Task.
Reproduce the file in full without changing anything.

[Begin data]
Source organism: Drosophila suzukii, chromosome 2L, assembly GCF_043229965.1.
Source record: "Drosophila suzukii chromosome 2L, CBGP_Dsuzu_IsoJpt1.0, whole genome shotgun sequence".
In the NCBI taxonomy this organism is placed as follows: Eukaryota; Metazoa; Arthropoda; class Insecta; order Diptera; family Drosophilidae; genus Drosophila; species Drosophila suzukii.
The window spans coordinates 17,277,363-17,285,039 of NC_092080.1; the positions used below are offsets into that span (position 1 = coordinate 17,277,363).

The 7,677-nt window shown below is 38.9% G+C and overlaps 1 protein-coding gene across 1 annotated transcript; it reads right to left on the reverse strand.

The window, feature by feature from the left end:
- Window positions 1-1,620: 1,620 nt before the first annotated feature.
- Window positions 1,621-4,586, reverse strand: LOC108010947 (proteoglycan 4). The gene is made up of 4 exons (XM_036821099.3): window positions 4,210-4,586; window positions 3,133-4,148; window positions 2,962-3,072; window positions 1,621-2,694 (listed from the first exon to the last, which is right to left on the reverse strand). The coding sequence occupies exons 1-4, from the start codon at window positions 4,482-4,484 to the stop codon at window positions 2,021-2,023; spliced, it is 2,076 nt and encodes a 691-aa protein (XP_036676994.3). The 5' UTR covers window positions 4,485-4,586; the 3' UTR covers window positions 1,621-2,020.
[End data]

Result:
Source organism: Drosophila suzukii, chromosome 2L, assembly GCF_043229965.1.
Source record: "Drosophila suzukii chromosome 2L, CBGP_Dsuzu_IsoJpt1.0, whole genome shotgun sequence".
In the NCBI taxonomy this organism is placed as follows: Eukaryota; Metazoa; Arthropoda; class Insecta; order Diptera; family Drosophilidae; genus Drosophila; species Drosophila suzukii.
The window spans coordinates 17,277,363-17,285,039 of NC_092080.1; the positions used below are offsets into that span (position 1 = coordinate 17,277,363).

The 7,677-nt window shown below is 38.9% G+C and overlaps 1 protein-coding gene across 1 annotated transcript; it reads right to left on the reverse strand.

The window, feature by feature from the left end:
- Window positions 1-1,620: 1,620 nt before the first annotated feature.
- Window positions 1,621-4,586, reverse strand: LOC108010947 (proteoglycan 4). The gene is made up of 4 exons (XM_036821099.3): window positions 4,210-4,586; window positions 3,133-4,148; window positions 2,962-3,072; window positions 1,621-2,694 (listed from the first exon to the last, which is right to left on the reverse strand). The coding sequence occupies exons 1-4, from the start codon at window positions 4,482-4,484 to the stop codon at window positions 2,021-2,023; spliced, it is 2,076 nt and encodes a 691-aa protein (XP_036676994.3). The 5' UTR covers window positions 4,485-4,586; the 3' UTR covers window positions 1,621-2,020.